Following Spain's Roast Suckling Pig From Farm To Table

From Puerto Rico to Cuba to the Philippines, roast suckling pig is a national dish — but its origins are in the ancient Spanish kingdom of Castile. Vegetarians, stop reading here: Cochinillo asado is a weeks-old piglet, cooked whole in a clay dish over an oak wood fire. The Spanish delicacy has made appearances throughout literary history, from Cervantes to Hemingway. The dish is legendary at Ernest Hemingway's favorite restaurant in Madrid.

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All summer we've been traveling the world hearing about what other cultures put on their grills. We call it the Global Grill. Today, reporter Lauren Frayer brings us a treat enjoyed throughout the Spanish-speaking world, but she offers her apologies. The Cochinillo asado isn't exactly cooked on a grill, but it is cooked on an outdoor fire in a clay pot. Lauren tells us the dish comes from the ancient kingdom of Castile in central Spain and has made literary appearances dating back hundreds of years.

(SOUNDBITE OF MUSIC)

UNIDENTIFIED MAN: (Singing) I am I, Don Quixote, the lord of La Mancha...

LAUREN FRAYER, BYLINE: When Don Quixote and Sancho Panza famously stumbled upon a wedding in the Castilian countryside, the first thing they saw was a dozen suckling pigs sizzling over an oak wood fire.

What Cervantes described 400 years ago is a tradition of farm-to-table organic eating that had already dominated central Spain for centuries by then and still continues today with Cochinillo asado, roast suckling pig. It's a delicacy native to this windswept meseta, Spain's central table plateau, too dry for cattle or most agriculture. Instead, a weeks-old piglet fed only on its mother's milk, no solid food, is roasted whole - head, hooves and all - in a clay dish over an oak fire.

The pigs are raised on farms like this one about 60 miles north of Madrid.

As part of his family business, Victor Manuel shuttles truckloads of these little pigs from farms to restaurants in the capital, and he explains why I'm not allowed near some of the piglets' pens.

VICTOR MANUEL: (Through translator) A baby piglet is very delicate. Any bacteria or parasite could hurt them. They're so young, the newborns, that they haven't built up any natural defenses and drink only their mother's milk. We don't want to give them any vitamins or artificial hormones, so it's fundamental to keep the farm sterile to protect them.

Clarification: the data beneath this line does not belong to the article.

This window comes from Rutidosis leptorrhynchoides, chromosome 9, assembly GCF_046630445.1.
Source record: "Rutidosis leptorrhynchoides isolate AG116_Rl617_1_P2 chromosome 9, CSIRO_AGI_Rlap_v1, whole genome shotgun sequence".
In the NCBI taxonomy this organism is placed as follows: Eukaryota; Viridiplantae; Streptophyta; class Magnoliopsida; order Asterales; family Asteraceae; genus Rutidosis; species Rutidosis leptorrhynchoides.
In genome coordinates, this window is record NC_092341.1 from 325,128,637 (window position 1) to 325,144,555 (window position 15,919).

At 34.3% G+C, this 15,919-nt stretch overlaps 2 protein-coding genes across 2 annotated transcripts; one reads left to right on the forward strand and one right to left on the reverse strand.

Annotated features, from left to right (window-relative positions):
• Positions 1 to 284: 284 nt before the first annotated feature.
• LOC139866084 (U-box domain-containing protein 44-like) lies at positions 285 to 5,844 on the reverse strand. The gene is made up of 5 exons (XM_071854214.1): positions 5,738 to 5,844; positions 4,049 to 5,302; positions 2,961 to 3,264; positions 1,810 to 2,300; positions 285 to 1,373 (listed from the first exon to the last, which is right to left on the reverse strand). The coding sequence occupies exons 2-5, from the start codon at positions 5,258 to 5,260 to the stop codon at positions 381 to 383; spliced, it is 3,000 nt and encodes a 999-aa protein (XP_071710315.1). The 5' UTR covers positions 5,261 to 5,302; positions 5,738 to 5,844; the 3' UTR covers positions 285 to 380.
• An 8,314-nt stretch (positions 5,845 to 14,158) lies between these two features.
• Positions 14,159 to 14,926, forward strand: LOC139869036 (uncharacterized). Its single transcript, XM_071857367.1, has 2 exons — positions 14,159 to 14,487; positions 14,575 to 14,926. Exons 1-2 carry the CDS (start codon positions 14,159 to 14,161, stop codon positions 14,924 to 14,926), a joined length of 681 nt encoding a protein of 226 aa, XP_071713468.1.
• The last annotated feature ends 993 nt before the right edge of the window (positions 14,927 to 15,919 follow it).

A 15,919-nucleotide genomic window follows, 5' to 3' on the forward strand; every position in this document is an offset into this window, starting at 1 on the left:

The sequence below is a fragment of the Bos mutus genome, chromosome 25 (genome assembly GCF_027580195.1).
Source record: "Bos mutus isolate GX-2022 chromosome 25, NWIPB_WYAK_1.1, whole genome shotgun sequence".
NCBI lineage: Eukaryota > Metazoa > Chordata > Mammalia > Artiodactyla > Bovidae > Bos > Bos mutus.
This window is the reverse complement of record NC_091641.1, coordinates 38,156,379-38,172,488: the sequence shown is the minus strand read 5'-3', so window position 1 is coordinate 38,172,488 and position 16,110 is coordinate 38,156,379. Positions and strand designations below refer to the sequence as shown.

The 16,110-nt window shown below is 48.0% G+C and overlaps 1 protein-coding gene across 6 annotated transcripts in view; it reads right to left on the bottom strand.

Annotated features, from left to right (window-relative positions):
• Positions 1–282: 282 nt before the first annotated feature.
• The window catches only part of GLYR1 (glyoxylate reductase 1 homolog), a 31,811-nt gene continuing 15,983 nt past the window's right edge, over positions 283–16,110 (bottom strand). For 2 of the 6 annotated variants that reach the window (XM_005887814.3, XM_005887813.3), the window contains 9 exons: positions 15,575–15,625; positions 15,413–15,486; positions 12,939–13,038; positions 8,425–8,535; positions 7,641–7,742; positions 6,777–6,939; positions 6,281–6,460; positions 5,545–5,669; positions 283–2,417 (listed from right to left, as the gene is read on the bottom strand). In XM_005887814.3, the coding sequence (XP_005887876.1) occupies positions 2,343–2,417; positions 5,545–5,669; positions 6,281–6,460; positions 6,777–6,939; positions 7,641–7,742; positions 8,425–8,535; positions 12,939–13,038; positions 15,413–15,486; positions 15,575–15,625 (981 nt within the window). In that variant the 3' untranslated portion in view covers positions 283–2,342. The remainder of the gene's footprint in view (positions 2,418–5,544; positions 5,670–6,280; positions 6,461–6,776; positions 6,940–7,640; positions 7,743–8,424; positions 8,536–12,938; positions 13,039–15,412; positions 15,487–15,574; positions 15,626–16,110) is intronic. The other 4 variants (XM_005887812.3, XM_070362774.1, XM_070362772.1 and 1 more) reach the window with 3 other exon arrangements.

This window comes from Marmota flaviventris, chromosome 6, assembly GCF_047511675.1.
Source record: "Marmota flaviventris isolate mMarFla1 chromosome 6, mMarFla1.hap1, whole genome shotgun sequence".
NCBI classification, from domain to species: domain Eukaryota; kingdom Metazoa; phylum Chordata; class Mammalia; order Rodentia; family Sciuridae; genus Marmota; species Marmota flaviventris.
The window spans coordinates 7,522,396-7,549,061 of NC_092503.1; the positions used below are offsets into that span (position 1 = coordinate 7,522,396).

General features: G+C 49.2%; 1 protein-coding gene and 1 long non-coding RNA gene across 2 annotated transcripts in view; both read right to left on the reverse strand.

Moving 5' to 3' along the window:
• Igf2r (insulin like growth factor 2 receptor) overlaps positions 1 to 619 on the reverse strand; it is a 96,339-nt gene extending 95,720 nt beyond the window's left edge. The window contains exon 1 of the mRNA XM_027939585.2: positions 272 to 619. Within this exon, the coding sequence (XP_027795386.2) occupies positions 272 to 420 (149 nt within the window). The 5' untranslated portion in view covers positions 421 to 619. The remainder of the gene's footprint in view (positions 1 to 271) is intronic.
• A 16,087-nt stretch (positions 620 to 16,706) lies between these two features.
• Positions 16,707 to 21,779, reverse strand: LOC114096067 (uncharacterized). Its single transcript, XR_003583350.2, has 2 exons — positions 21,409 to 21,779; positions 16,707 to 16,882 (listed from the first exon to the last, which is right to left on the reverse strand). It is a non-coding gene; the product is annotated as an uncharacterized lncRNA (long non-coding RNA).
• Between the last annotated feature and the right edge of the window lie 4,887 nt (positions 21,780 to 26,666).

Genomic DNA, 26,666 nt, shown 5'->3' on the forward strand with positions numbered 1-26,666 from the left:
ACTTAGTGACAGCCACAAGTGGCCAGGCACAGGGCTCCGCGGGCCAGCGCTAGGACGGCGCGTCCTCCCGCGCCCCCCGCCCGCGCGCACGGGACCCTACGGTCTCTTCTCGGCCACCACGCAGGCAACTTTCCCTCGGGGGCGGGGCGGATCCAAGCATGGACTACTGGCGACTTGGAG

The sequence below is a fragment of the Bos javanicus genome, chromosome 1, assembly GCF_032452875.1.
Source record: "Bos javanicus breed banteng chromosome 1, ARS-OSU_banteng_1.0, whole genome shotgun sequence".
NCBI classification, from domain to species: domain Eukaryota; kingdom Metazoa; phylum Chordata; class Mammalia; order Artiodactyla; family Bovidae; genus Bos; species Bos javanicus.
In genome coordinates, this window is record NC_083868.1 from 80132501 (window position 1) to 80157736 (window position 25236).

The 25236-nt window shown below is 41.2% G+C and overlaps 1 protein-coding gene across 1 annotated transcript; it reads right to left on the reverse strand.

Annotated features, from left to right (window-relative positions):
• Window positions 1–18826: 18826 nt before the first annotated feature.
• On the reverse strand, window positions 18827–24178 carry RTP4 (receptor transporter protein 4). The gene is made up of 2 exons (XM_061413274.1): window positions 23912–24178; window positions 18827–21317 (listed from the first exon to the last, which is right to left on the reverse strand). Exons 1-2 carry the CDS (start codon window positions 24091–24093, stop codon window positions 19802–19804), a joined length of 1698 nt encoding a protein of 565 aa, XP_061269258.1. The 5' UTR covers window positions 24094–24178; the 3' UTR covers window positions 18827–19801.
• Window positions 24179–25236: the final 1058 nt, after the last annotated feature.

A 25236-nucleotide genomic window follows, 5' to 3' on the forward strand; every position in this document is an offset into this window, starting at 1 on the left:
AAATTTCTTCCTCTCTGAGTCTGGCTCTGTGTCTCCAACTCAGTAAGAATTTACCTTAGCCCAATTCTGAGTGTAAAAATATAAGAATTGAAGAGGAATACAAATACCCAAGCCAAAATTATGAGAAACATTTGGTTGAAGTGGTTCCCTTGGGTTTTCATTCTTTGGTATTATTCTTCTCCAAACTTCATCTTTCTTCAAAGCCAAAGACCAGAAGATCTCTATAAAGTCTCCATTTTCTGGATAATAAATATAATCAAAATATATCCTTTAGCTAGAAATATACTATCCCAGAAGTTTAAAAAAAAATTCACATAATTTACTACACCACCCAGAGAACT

(SOUNDBITE OF SQUEALING PIGLETS)

FRAYER: The piglets are born more than 30 a year to each mother and are slaughtered here, what used to be a day's ride on horseback to Madrid. Now it takes just over an hour by truck.

MANUEL: (Through translator) Once the piglets are killed at about four weeks old, we truck them to restaurants immediately, so you're eating an organic pig that was alive 24 or 48 hours ago.

FRAYER: Among the restaurants where the piglets end up: Botin, which bills itself as the oldest eatery in Madrid, opened in 1725. Botin made an appearance in Ernest Hemingway's "The Sun Also Rises." The American writer loved the cochinillo here, which today costs about $30 a plate. Hemingway had his favorite table just around the corner from the kitchen.

Can you tell me what you're cooking here?

ROEL BASALM ALIM: Cochinillo (Spanish spoken). The oven is the oldest oven in the world. It is 300 years old. The oldest. This cochinillo, suckling pig.

FRAYER: Cochinillo also tells the history of the Spanish empire. The cook here, Roel Basalm Alim is from the Philippines, a former Spanish colony. He demonstrates how he learned to cook cochinillo back home.

ALIM: Cochinillo, dos horas. Dos horas.

FRAYER: It takes two hours total, he says. You butterfly the pig and season it with garlic, salt and thyme and then put it in the oven for about an hour, take it out to cool, he says, and then make the skin crisp with a final 30 minutes of cooking. Other former Spanish colonies like Mexico, Puerto Rico and Cuba all have similar national dishes.

Even Brazil has something similar via its colonial ruler, Portugal. These tourists are visiting from Brazil.

FERNANDA REZIND: We have same, we have (Speaking Portuguese) It's not as humid. It's more like dry.

JOSE REZIND: It's exactly the same.

F. REZIND: Do you think so?

J. REZIND: Yeah.

F. REZIND: No, I don't agree with my husband. (Laughing)

FRAYER: One thing Fernanda and Jose Rezind do agree on, though, they love cochinillo. Some say it tastes like roast duck or turkey, tender and moist.

F. REZIND: I think it tastes like pork, but it's very mild, very soft and very...

J. REZIND: Yeah.

F. REZIND: And it's very crispy, the skin, yeah. Delicious. It's gorgeous. It's very good.

FRAYER: For NPR News, I'm Lauren Frayer in Madrid.

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